The Population Control Controversy — Overpopulation Myths Continue

National   Steven Ertelt   Jun 2, 2005   |   9:00AM    WASHINGTON, DC

The Population Control Controversy — Overpopulation Myths Continue

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by Matt C. Abbott
June 2, 2005 Note: Matt C. Abbott is the former executive director of the Illinois Right to Life Committee and the former director of public affairs for the Chicago-based Pro-Life Action League. He is a Catholic journalist and commentator.

During the last three decades, the issue of overpopulation — or perceived overpopulation –has been discussed in various capacities. The primary instigators of these discussions have been the radical environmentalists, the radical animal rights activists, and certain wealthy elites in our Western society. All of these groups more or less assert that human beings are destroying the planet. There are too many of us, they say. Hence, we must utilize "family planning" (read: abortion, contraception, sterilization), even in a coercive manner, to limit the number of people born into the world.

As a result of this elitist, anti-life mentality, also known as the "contraceptive mentality," several countries, including the U.S., are steeped in what the late Pope John Paul II called a culture of death. In third world countries, abortion, contraception and sterilization seemingly abound; yet the most basic needs of food, clean water and medicine are often lacking. Why is this so? It would seem that international organizations such as the United Nations and Planned Parenthood are more interested in reducing the population of those less fortunate than in working to promote authentic economic development in underdeveloped countries.

The main questions involving this matter, I submit, are these: Is the world indeed overpopulated? What can be done to promote economic development and responsible parenthood in a way that is morally acceptable to virtually everyone?

The assertion that the world is overpopulated is essentially a myth. In a January 29, 2005 address given by Cesare Bonivento, Roman Catholic bishop of Papua New Guinea, at the Family Life International Symposium held in Papua New Guinea, Bishop Bonivento cited a 2003 report issued by the United Nations Population Division warning that "future fertility levels in most developing countries will likely fall below 2.1 children per woman, the level needed to ensure the long-term replacement of the population. By 2050, the UN document says, three out of every four countries in the less developed regions will be experiencing below-replacement fertility, with all developed countries far below replacement level as well."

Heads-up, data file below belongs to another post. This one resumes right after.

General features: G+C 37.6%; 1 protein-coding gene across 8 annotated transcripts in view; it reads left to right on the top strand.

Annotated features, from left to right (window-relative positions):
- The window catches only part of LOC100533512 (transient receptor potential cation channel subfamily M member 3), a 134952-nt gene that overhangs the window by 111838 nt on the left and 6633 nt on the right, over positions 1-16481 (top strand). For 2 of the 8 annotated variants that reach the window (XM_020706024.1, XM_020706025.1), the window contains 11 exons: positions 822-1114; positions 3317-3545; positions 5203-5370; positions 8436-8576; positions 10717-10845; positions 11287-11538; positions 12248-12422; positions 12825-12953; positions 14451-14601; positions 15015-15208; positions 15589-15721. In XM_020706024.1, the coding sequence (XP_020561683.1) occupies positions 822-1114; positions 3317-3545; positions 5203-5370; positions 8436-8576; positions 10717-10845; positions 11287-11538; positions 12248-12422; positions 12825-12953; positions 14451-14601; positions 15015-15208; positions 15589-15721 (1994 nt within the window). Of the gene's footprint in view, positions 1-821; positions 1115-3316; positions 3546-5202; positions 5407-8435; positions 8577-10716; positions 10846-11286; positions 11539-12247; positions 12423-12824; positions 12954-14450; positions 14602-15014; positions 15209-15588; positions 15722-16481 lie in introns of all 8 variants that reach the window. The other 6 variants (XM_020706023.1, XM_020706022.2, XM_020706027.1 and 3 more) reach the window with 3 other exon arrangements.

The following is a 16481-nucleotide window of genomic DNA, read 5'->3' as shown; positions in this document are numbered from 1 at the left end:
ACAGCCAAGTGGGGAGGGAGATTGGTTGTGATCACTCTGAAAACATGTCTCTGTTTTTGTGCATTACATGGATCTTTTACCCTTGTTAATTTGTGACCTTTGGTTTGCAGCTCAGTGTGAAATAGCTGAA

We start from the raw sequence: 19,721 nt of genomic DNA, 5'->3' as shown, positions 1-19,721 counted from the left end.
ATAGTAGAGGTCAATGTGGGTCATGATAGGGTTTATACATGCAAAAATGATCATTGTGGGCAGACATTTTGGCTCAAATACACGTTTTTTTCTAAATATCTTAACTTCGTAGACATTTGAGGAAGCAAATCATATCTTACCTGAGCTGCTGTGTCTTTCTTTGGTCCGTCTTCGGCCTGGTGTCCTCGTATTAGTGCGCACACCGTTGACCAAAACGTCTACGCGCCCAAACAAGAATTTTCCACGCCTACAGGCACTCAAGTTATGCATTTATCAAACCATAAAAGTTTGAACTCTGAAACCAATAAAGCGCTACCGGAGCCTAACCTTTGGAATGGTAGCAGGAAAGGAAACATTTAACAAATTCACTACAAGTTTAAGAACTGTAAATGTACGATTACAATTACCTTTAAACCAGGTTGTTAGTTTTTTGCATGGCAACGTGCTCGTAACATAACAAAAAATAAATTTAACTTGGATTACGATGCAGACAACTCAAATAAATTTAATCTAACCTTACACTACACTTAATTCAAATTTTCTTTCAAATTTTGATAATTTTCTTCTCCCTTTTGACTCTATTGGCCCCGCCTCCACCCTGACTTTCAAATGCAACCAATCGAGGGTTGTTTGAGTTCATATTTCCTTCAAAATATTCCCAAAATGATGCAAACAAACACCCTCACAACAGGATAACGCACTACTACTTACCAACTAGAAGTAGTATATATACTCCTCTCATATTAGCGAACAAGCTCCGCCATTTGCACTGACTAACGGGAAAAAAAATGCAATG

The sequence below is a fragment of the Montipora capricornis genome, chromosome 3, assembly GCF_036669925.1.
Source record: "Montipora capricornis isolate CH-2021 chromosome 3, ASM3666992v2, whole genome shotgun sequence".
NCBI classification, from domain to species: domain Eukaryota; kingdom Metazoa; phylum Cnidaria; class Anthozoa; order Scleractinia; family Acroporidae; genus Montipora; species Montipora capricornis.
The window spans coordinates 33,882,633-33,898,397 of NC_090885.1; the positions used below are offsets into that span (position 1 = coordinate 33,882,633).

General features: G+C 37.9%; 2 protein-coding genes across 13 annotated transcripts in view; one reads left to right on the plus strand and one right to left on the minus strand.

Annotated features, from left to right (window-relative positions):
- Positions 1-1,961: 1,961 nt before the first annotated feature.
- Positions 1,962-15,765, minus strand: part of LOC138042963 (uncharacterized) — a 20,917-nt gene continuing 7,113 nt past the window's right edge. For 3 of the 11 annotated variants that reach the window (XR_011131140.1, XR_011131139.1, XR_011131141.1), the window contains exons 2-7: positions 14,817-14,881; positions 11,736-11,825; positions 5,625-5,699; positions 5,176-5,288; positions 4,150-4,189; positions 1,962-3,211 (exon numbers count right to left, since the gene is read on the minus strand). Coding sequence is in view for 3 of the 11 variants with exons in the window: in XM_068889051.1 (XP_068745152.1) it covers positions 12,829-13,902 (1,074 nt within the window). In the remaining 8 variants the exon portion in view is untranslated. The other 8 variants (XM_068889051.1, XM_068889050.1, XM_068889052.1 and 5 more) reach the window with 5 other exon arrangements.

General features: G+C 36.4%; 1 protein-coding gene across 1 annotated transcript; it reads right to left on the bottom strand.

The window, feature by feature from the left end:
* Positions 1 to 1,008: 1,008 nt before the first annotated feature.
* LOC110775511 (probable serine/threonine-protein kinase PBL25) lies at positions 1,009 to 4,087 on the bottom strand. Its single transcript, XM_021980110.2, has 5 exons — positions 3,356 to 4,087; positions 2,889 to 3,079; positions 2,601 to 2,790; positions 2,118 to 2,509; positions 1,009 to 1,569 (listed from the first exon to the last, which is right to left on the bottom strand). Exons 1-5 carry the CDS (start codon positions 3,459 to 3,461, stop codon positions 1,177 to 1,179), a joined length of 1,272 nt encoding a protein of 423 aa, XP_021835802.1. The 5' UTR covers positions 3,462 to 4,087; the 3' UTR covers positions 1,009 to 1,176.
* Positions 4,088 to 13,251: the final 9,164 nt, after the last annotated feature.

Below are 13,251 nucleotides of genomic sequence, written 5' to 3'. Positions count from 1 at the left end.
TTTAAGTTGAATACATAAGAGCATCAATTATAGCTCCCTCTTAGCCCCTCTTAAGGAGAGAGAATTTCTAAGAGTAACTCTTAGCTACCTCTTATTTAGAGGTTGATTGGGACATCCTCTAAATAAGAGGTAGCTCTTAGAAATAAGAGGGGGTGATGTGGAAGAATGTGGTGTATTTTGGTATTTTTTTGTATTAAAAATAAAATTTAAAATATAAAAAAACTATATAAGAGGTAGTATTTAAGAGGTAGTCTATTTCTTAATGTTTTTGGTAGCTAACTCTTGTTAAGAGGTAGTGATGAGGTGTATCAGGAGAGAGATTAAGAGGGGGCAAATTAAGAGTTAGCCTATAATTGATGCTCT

Bishop Bonivento continued: "The deeper reductions in fertility will have as a consequence a faster aging of the population of developing countries, and this aging will stress social security systems. Globally, the number of older persons (60 years or over) will nearly triple, increasing from 606 million in 2000 to nearly 1.9 billion by 2050."

Interestingly, the United Nations Population Fund (UNFPA) released a report in 2004 predicting "that the world’s population will increase by almost 40% by 2050, to 8.9 billion inhabitants" and that "such a demographic increase is an obstacle for development and for the environment."

Bishop Bonivento gave the following observation for the aforementioned contradictory report: "Why such an evidently contradictory evaluation? Because the warnings of the other UN agencies and of the demographers are jeopardizing UNFPA’s effort to curb the population with any means, including legal abortion. UNFPA is the agency supporting the Chinese one-child policy, which includes forced abortion for women having a second child."

Now, what can be done to foster economic development in third world countries? According to Dr. Brian Clowes, author and researcher for Human Life International (, such a program would: "provide basic health care and prenatal care to women and children, thereby dramatically reducing infant mortality rates; build road systems and bridges to remote areas, thus promoting regional economic self-sufficiency; help break down artificial economic barriers, such as family-run utility monopolies and overly complicated procedures for securing permits in order to start small businesses, thereby stimulating healthy competition; improve agricultural production with rural electrification, mechanization and adequate grain storage, thereby improving nutrition; provide clean running water to villages, reducing endemic diseases; and provide basic education to those who are not receiving it." (The Facts of Life, 1997, p. 311 – 312)

Finally, the widespread promotion of natural family planning, also known as natural fertility regulation, is vital, as it is "morally acceptable to all religions and cultures" (Clowes, p. 97). Information on natural family planning can be found on the following websites:,